The metaphor is inspired by an image once common on the islands (Fuerteventura, Lanzarote and the lowlands of Gran Canaria and Tenerife, mainly): the “camel” as an animal used in agricultural work. As is known, on the islands the ruminant artiodactyl with a single hump is called a “camel”, which, in reality, zoology identifies as dromedary. The camel was introduced to the Canary Islands from the neighboring continent in the 15th and 16th centuries, from the beginning of the conquest. [Los primeros cronistas hablan ya de incursiones normandas desde las islas a las costas de la Berbería, donde se llevaban a cabo razias en las que se capturaban esclavos, ganado menor y camellos]. This animal adapted without difficulties to the climate and the island geography, where it found a suitable habitat, until it became almost naturally integrated into the landscape of some islands (Fuerteventura and Lanzarote); even going so far as to develop an autochthonous breed (the “majorero camel”) that was even more appreciated than the “Moorish camel”, originally from North Africa. And given its extraordinary resistance and adaptability, it was very useful as a draft animal in field work, mainly for plowing, threshing, moving wheels and mills or in the sorriba of land for cultivation. The presence of the camel on the islands since ancient times is also attested by numerous references in folklore, in the lexicon or in the same toponymy (on islands like Fuerteventura, it is not uncommon to find place names that make references to the camel, v.gr .: Caleta de las Camellas).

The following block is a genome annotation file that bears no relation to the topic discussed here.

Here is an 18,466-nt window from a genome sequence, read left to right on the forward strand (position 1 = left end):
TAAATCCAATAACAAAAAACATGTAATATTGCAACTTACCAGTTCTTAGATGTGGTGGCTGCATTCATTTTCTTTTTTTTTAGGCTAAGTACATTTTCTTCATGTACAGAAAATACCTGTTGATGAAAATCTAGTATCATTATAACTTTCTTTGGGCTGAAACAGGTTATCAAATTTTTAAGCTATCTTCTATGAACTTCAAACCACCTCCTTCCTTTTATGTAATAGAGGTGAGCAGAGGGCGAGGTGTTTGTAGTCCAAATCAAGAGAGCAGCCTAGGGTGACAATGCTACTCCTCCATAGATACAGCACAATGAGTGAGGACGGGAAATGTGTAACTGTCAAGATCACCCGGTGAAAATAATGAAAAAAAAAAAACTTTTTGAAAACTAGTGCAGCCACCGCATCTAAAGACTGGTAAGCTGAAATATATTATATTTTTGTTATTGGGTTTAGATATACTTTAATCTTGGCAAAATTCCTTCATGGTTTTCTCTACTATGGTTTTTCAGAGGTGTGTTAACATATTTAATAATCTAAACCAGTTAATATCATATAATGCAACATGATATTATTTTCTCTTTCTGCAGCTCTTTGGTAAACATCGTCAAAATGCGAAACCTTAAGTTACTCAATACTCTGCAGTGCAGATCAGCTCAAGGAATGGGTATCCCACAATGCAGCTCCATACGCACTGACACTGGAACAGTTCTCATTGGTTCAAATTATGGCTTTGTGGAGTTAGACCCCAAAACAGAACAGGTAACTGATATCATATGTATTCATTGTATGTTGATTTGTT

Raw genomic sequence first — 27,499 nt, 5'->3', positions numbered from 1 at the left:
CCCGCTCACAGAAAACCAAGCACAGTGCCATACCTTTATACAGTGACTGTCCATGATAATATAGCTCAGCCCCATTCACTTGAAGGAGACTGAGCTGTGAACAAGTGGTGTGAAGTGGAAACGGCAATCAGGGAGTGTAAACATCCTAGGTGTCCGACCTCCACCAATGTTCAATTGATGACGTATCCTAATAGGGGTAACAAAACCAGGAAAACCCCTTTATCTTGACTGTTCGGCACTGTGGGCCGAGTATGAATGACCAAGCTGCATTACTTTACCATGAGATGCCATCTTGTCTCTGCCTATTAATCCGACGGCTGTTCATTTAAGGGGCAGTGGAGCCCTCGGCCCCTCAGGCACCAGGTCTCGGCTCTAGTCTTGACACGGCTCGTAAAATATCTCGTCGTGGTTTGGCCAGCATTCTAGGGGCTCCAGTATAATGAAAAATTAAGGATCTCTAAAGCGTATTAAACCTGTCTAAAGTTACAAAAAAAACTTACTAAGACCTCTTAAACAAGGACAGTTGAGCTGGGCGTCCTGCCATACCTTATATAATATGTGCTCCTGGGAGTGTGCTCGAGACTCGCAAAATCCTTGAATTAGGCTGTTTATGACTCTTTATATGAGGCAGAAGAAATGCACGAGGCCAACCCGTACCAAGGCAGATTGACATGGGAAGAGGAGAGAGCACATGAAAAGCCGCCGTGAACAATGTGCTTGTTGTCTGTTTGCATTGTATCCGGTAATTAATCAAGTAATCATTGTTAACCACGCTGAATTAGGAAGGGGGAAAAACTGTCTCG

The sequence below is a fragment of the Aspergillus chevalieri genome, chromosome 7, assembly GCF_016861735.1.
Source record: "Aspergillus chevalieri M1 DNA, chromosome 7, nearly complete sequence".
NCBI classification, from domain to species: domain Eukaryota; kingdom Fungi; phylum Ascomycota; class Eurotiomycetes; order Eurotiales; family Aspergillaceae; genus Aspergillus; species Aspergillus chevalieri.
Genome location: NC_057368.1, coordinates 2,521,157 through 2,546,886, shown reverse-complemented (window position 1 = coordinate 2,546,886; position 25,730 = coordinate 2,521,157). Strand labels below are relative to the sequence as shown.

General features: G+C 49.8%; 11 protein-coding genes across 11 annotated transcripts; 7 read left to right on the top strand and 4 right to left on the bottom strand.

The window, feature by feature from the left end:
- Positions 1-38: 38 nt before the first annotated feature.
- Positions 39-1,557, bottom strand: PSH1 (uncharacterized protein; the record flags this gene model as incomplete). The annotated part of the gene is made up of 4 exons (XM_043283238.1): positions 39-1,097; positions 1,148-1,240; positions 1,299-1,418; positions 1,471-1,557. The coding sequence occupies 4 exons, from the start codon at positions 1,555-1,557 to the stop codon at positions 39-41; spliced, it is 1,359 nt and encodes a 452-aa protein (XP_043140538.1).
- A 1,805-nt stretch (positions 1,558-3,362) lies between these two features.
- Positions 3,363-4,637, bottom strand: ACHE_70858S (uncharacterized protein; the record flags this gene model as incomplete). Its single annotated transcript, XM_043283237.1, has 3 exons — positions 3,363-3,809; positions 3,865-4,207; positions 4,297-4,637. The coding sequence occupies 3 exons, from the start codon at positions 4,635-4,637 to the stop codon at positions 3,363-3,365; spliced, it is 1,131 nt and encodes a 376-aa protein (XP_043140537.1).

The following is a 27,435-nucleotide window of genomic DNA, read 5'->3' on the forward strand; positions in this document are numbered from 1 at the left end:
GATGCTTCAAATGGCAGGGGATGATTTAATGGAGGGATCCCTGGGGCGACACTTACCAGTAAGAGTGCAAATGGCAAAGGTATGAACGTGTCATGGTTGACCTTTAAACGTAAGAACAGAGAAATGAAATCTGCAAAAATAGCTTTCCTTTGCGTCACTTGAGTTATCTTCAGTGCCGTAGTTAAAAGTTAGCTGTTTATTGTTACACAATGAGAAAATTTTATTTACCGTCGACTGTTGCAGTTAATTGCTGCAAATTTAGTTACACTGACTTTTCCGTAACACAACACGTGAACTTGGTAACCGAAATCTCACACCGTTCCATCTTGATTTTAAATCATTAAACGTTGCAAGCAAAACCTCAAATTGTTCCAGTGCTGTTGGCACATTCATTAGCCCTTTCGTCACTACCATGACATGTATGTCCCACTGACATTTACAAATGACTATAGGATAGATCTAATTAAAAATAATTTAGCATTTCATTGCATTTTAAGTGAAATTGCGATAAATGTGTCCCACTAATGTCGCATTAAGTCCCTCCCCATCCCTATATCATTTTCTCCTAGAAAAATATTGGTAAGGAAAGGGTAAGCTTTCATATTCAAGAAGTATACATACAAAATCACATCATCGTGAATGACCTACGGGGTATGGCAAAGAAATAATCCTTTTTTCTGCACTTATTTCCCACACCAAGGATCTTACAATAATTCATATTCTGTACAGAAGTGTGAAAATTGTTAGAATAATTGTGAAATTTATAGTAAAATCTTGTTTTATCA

The symbolic substrate of this saying is supported by two fundamental ideas: “the camel” and “the hump.” Underlying the collective unconscious is the representation of the “camel” as a pack animal that, due to its strength and resistance, is used to make long journeys in desert areas. What in the rural imaginary is associated with the idea of resistance, strength, “servitude” and usefulness for working in the fields. While the “hump” or “buck” suggests: defect, lack, vice or lack (remember that other saying that asserts: “the camel does not see his buck”, to mean that people are almost never aware of their vices nor do they acknowledge their own shortcomings). And this subliminal content of the image of the camel as a resistant and useful animal in agricultural work connects with the meaning of the verb to give away as a gift or free benefit and as an act of mere liberality. And so to express, in a figurative sense, that when someone does us a favor, rewards us with any gift or provides us with a useful service, it is not advisable to make observations that warn of possible vices or defects in what was donated or in the provision received free of charge. Because if not, there is a risk of “being more ungrateful than the one who looks at the gift of a camel’s tooth.” Which is also said in Fuerteventura about very ungrateful people.